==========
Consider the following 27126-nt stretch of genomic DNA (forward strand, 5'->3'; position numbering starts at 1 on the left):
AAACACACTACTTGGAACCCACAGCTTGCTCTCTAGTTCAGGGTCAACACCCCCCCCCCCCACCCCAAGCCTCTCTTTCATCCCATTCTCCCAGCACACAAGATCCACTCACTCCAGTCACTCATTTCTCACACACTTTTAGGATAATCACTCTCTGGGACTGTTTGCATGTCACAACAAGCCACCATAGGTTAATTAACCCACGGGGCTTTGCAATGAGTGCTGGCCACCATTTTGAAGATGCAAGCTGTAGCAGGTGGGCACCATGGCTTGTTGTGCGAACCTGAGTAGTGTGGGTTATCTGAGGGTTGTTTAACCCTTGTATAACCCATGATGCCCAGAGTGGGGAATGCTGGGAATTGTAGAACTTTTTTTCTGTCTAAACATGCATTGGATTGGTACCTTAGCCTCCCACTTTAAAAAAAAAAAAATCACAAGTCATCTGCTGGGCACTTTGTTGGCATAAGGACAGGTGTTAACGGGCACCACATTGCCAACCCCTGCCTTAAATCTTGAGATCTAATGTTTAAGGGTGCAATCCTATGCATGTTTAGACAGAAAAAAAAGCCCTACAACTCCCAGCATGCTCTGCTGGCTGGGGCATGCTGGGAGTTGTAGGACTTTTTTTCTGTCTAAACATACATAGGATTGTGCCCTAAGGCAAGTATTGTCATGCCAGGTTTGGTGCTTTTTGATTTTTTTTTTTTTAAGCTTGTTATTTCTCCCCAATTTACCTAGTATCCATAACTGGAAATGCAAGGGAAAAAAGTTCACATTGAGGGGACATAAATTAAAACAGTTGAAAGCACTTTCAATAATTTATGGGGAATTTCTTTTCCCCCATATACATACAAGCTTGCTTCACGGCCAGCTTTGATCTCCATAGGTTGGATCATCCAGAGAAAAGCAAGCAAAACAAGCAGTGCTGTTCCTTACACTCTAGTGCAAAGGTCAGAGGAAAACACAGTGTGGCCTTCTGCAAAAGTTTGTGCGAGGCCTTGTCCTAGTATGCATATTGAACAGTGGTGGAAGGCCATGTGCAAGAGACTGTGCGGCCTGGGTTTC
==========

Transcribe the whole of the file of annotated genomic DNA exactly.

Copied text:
Consider the following 27126-nt stretch of genomic DNA (forward strand, 5'->3'; position numbering starts at 1 on the left):
AAACACACTACTTGGAACCCACAGCTTGCTCTCTAGTTCAGGGTCAACACCCCCCCCCCCCACCCCAAGCCTCTCTTTCATCCCATTCTCCCAGCACACAAGATCCACTCACTCCAGTCACTCATTTCTCACACACTTTTAGGATAATCACTCTCTGGGACTGTTTGCATGTCACAACAAGCCACCATAGGTTAATTAACCCACGGGGCTTTGCAATGAGTGCTGGCCACCATTTTGAAGATGCAAGCTGTAGCAGGTGGGCACCATGGCTTGTTGTGCGAACCTGAGTAGTGTGGGTTATCTGAGGGTTGTTTAACCCTTGTATAACCCATGATGCCCAGAGTGGGGAATGCTGGGAATTGTAGAACTTTTTTTCTGTCTAAACATGCATTGGATTGGTACCTTAGCCTCCCACTTTAAAAAAAAAAAAATCACAAGTCATCTGCTGGGCACTTTGTTGGCATAAGGACAGGTGTTAACGGGCACCACATTGCCAACCCCTGCCTTAAATCTTGAGATCTAATGTTTAAGGGTGCAATCCTATGCATGTTTAGACAGAAAAAAAAGCCCTACAACTCCCAGCATGCTCTGCTGGCTGGGGCATGCTGGGAGTTGTAGGACTTTTTTTCTGTCTAAACATACATAGGATTGTGCCCTAAGGCAAGTATTGTCATGCCAGGTTTGGTGCTTTTTGATTTTTTTTTTTTTAAGCTTGTTATTTCTCCCCAATTTACCTAGTATCCATAACTGGAAATGCAAGGGAAAAAAGTTCACATTGAGGGGACATAAATTAAAACAGTTGAAAGCACTTTCAATAATTTATGGGGAATTTCTTTTCCCCCATATACATACAAGCTTGCTTCACGGCCAGCTTTGATCTCCATAGGTTGGATCATCCAGAGAAAAGCAAGCAAAACAAGCAGTGCTGTTCCTTACACTCTAGTGCAAAGGTCAGAGGAAAACACAGTGTGGCCTTCTGCAAAAGTTTGTGCGAGGCCTTGTCCTAGTATGCATATTGAACAGTGGTGGAAGGCCATGTGCAAGAGACTGTGCGGCCTGGGTTTC